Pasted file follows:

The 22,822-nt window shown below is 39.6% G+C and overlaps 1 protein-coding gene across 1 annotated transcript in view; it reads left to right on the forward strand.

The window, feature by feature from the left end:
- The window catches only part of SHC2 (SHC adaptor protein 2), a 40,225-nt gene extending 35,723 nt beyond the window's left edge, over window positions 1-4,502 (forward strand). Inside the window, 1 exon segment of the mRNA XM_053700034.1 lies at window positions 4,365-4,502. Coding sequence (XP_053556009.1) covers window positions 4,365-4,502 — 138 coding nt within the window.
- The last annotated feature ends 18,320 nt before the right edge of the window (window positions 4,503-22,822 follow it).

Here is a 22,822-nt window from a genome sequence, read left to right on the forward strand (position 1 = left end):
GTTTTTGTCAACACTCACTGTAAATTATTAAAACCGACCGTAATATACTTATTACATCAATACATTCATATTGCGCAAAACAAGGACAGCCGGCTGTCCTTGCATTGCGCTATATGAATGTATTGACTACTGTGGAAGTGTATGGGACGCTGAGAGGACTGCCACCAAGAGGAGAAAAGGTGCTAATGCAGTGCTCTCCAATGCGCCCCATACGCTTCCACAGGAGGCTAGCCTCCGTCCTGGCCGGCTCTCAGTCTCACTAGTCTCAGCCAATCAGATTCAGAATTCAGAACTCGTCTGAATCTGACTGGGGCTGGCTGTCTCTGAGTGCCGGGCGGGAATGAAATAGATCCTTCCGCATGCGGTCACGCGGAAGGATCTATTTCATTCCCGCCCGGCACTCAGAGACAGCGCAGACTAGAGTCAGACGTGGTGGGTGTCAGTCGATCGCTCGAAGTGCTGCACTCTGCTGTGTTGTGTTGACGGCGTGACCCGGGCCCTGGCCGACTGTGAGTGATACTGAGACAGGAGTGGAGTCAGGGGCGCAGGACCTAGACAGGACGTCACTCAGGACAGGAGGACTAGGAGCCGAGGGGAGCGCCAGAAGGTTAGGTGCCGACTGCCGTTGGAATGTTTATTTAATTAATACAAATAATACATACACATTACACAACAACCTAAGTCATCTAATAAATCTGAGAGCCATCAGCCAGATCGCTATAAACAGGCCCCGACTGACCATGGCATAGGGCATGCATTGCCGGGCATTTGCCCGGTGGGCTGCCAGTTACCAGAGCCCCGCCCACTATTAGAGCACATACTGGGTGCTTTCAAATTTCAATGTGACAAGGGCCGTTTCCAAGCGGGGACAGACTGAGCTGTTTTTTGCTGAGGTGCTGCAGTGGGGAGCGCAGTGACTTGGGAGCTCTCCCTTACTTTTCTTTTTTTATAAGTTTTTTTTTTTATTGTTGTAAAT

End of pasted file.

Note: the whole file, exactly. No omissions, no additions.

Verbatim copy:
The 22,822-nt window shown below is 39.6% G+C and overlaps 1 protein-coding gene across 1 annotated transcript in view; it reads left to right on the forward strand.

The window, feature by feature from the left end:
- The window catches only part of SHC2 (SHC adaptor protein 2), a 40,225-nt gene extending 35,723 nt beyond the window's left edge, over window positions 1-4,502 (forward strand). Inside the window, 1 exon segment of the mRNA XM_053700034.1 lies at window positions 4,365-4,502. Coding sequence (XP_053556009.1) covers window positions 4,365-4,502 — 138 coding nt within the window.
- The last annotated feature ends 18,320 nt before the right edge of the window (window positions 4,503-22,822 follow it).

Here is a 22,822-nt window from a genome sequence, read left to right on the forward strand (position 1 = left end):
GTTTTTGTCAACACTCACTGTAAATTATTAAAACCGACCGTAATATACTTATTACATCAATACATTCATATTGCGCAAAACAAGGACAGCCGGCTGTCCTTGCATTGCGCTATATGAATGTATTGACTACTGTGGAAGTGTATGGGACGCTGAGAGGACTGCCACCAAGAGGAGAAAAGGTGCTAATGCAGTGCTCTCCAATGCGCCCCATACGCTTCCACAGGAGGCTAGCCTCCGTCCTGGCCGGCTCTCAGTCTCACTAGTCTCAGCCAATCAGATTCAGAATTCAGAACTCGTCTGAATCTGACTGGGGCTGGCTGTCTCTGAGTGCCGGGCGGGAATGAAATAGATCCTTCCGCATGCGGTCACGCGGAAGGATCTATTTCATTCCCGCCCGGCACTCAGAGACAGCGCAGACTAGAGTCAGACGTGGTGGGTGTCAGTCGATCGCTCGAAGTGCTGCACTCTGCTGTGTTGTGTTGACGGCGTGACCCGGGCCCTGGCCGACTGTGAGTGATACTGAGACAGGAGTGGAGTCAGGGGCGCAGGACCTAGACAGGACGTCACTCAGGACAGGAGGACTAGGAGCCGAGGGGAGCGCCAGAAGGTTAGGTGCCGACTGCCGTTGGAATGTTTATTTAATTAATACAAATAATACATACACATTACACAACAACCTAAGTCATCTAATAAATCTGAGAGCCATCAGCCAGATCGCTATAAACAGGCCCCGACTGACCATGGCATAGGGCATGCATTGCCGGGCATTTGCCCGGTGGGCTGCCAGTTACCAGAGCCCCGCCCACTATTAGAGCACATACTGGGTGCTTTCAAATTTCAATGTGACAAGGGCCGTTTCCAAGCGGGGACAGACTGAGCTGTTTTTTGCTGAGGTGCTGCAGTGGGGAGCGCAGTGACTTGGGAGCTCTCCCTTACTTTTCTTTTTTTATAAGTTTTTTTTTTTATTGTTGTAAAT